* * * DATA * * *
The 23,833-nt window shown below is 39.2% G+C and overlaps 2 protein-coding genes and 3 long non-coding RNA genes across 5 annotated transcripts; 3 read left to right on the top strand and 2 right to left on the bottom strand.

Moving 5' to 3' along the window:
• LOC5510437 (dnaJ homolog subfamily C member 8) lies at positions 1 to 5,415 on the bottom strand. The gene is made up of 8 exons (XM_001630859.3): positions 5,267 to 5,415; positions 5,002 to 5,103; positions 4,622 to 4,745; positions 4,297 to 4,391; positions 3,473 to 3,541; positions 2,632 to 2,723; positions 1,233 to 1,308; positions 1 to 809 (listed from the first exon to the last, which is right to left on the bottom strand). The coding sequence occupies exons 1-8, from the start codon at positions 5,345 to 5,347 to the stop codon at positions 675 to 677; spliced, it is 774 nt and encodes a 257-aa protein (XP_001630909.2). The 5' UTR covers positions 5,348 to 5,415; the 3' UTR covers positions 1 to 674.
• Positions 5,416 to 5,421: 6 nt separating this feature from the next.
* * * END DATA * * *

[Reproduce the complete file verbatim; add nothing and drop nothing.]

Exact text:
The 23,833-nt window shown below is 39.2% G+C and overlaps 2 protein-coding genes and 3 long non-coding RNA genes across 5 annotated transcripts; 3 read left to right on the top strand and 2 right to left on the bottom strand.

Moving 5' to 3' along the window:
• LOC5510437 (dnaJ homolog subfamily C member 8) lies at positions 1 to 5,415 on the bottom strand. The gene is made up of 8 exons (XM_001630859.3): positions 5,267 to 5,415; positions 5,002 to 5,103; positions 4,622 to 4,745; positions 4,297 to 4,391; positions 3,473 to 3,541; positions 2,632 to 2,723; positions 1,233 to 1,308; positions 1 to 809 (listed from the first exon to the last, which is right to left on the bottom strand). The coding sequence occupies exons 1-8, from the start codon at positions 5,345 to 5,347 to the stop codon at positions 675 to 677; spliced, it is 774 nt and encodes a 257-aa protein (XP_001630909.2). The 5' UTR covers positions 5,348 to 5,415; the 3' UTR covers positions 1 to 674.
• Positions 5,416 to 5,421: 6 nt separating this feature from the next.